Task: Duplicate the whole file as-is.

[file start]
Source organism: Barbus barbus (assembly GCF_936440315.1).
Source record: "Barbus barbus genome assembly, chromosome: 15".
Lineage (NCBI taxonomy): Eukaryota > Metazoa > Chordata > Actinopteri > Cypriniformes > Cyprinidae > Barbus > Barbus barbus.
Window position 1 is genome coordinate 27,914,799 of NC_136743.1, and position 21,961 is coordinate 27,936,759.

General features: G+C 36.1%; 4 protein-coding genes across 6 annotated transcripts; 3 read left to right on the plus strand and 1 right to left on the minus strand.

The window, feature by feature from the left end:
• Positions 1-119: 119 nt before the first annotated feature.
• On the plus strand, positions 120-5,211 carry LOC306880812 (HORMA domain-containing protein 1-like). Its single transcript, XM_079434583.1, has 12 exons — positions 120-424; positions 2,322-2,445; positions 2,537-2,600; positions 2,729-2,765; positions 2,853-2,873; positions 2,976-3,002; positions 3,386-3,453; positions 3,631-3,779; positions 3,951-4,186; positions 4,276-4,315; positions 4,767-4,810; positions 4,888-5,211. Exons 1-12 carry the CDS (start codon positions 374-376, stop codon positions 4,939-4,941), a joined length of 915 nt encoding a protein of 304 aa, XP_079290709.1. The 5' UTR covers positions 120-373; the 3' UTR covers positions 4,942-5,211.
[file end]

Source organism: Barbus barbus (assembly GCF_936440315.1).
Source record: "Barbus barbus genome assembly, chromosome: 15".
Lineage (NCBI taxonomy): Eukaryota > Metazoa > Chordata > Actinopteri > Cypriniformes > Cyprinidae > Barbus > Barbus barbus.
Window position 1 is genome coordinate 27,914,799 of NC_136743.1, and position 21,961 is coordinate 27,936,759.

General features: G+C 36.1%; 4 protein-coding genes across 6 annotated transcripts; 3 read left to right on the plus strand and 1 right to left on the minus strand.

The window, feature by feature from the left end:
• Positions 1-119: 119 nt before the first annotated feature.
• On the plus strand, positions 120-5,211 carry LOC306880812 (HORMA domain-containing protein 1-like). Its single transcript, XM_079434583.1, has 12 exons — positions 120-424; positions 2,322-2,445; positions 2,537-2,600; positions 2,729-2,765; positions 2,853-2,873; positions 2,976-3,002; positions 3,386-3,453; positions 3,631-3,779; positions 3,951-4,186; positions 4,276-4,315; positions 4,767-4,810; positions 4,888-5,211. Exons 1-12 carry the CDS (start codon positions 374-376, stop codon positions 4,939-4,941), a joined length of 915 nt encoding a protein of 304 aa, XP_079290709.1. The 5' UTR covers positions 120-373; the 3' UTR covers positions 4,942-5,211.